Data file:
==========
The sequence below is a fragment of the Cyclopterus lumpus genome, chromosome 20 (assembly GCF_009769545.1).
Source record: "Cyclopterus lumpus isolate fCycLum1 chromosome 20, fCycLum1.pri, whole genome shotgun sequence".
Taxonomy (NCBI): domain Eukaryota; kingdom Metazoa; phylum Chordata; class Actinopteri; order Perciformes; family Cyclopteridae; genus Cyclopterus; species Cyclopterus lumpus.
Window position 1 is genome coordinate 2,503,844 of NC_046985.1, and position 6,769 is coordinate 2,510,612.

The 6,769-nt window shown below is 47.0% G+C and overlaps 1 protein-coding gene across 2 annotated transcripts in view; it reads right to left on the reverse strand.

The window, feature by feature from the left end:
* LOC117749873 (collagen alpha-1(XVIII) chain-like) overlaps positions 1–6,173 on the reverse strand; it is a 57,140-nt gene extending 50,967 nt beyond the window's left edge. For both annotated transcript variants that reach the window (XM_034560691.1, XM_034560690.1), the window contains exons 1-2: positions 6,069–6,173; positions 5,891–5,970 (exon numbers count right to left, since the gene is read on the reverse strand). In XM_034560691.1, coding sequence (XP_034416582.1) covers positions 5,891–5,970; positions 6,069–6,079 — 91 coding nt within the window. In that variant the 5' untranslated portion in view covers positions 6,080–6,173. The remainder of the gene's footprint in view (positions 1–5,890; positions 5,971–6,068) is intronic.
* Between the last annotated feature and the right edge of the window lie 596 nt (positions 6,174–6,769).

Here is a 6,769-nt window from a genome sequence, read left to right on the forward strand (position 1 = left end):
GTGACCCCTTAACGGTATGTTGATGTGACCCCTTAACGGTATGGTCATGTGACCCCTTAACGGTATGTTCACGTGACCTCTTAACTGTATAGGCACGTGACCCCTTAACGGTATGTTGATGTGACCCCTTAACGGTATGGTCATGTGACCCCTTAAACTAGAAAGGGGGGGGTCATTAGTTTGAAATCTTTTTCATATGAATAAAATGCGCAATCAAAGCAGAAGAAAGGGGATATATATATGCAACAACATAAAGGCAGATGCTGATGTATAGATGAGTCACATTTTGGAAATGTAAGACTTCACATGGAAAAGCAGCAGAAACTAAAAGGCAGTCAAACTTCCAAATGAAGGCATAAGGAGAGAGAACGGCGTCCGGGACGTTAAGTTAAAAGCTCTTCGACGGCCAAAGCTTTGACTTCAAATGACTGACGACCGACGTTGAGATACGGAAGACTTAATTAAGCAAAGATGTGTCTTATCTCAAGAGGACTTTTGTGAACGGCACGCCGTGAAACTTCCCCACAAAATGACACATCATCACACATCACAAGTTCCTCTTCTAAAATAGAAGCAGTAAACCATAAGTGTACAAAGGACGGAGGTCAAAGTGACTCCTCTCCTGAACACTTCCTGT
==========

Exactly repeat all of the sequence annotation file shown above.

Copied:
The sequence below is a fragment of the Cyclopterus lumpus genome, chromosome 20 (assembly GCF_009769545.1).
Source record: "Cyclopterus lumpus isolate fCycLum1 chromosome 20, fCycLum1.pri, whole genome shotgun sequence".
Taxonomy (NCBI): domain Eukaryota; kingdom Metazoa; phylum Chordata; class Actinopteri; order Perciformes; family Cyclopteridae; genus Cyclopterus; species Cyclopterus lumpus.
Window position 1 is genome coordinate 2,503,844 of NC_046985.1, and position 6,769 is coordinate 2,510,612.

The 6,769-nt window shown below is 47.0% G+C and overlaps 1 protein-coding gene across 2 annotated transcripts in view; it reads right to left on the reverse strand.

The window, feature by feature from the left end:
* LOC117749873 (collagen alpha-1(XVIII) chain-like) overlaps positions 1–6,173 on the reverse strand; it is a 57,140-nt gene extending 50,967 nt beyond the window's left edge. For both annotated transcript variants that reach the window (XM_034560691.1, XM_034560690.1), the window contains exons 1-2: positions 6,069–6,173; positions 5,891–5,970 (exon numbers count right to left, since the gene is read on the reverse strand). In XM_034560691.1, coding sequence (XP_034416582.1) covers positions 5,891–5,970; positions 6,069–6,079 — 91 coding nt within the window. In that variant the 5' untranslated portion in view covers positions 6,080–6,173. The remainder of the gene's footprint in view (positions 1–5,890; positions 5,971–6,068) is intronic.
* Between the last annotated feature and the right edge of the window lie 596 nt (positions 6,174–6,769).

Here is a 6,769-nt window from a genome sequence, read left to right on the forward strand (position 1 = left end):
GTGACCCCTTAACGGTATGTTGATGTGACCCCTTAACGGTATGGTCATGTGACCCCTTAACGGTATGTTCACGTGACCTCTTAACTGTATAGGCACGTGACCCCTTAACGGTATGTTGATGTGACCCCTTAACGGTATGGTCATGTGACCCCTTAAACTAGAAAGGGGGGGGTCATTAGTTTGAAATCTTTTTCATATGAATAAAATGCGCAATCAAAGCAGAAGAAAGGGGATATATATATGCAACAACATAAAGGCAGATGCTGATGTATAGATGAGTCACATTTTGGAAATGTAAGACTTCACATGGAAAAGCAGCAGAAACTAAAAGGCAGTCAAACTTCCAAATGAAGGCATAAGGAGAGAGAACGGCGTCCGGGACGTTAAGTTAAAAGCTCTTCGACGGCCAAAGCTTTGACTTCAAATGACTGACGACCGACGTTGAGATACGGAAGACTTAATTAAGCAAAGATGTGTCTTATCTCAAGAGGACTTTTGTGAACGGCACGCCGTGAAACTTCCCCACAAAATGACACATCATCACACATCACAAGTTCCTCTTCTAAAATAGAAGCAGTAAACCATAAGTGTACAAAGGACGGAGGTCAAAGTGACTCCTCTCCTGAACACTTCCTGT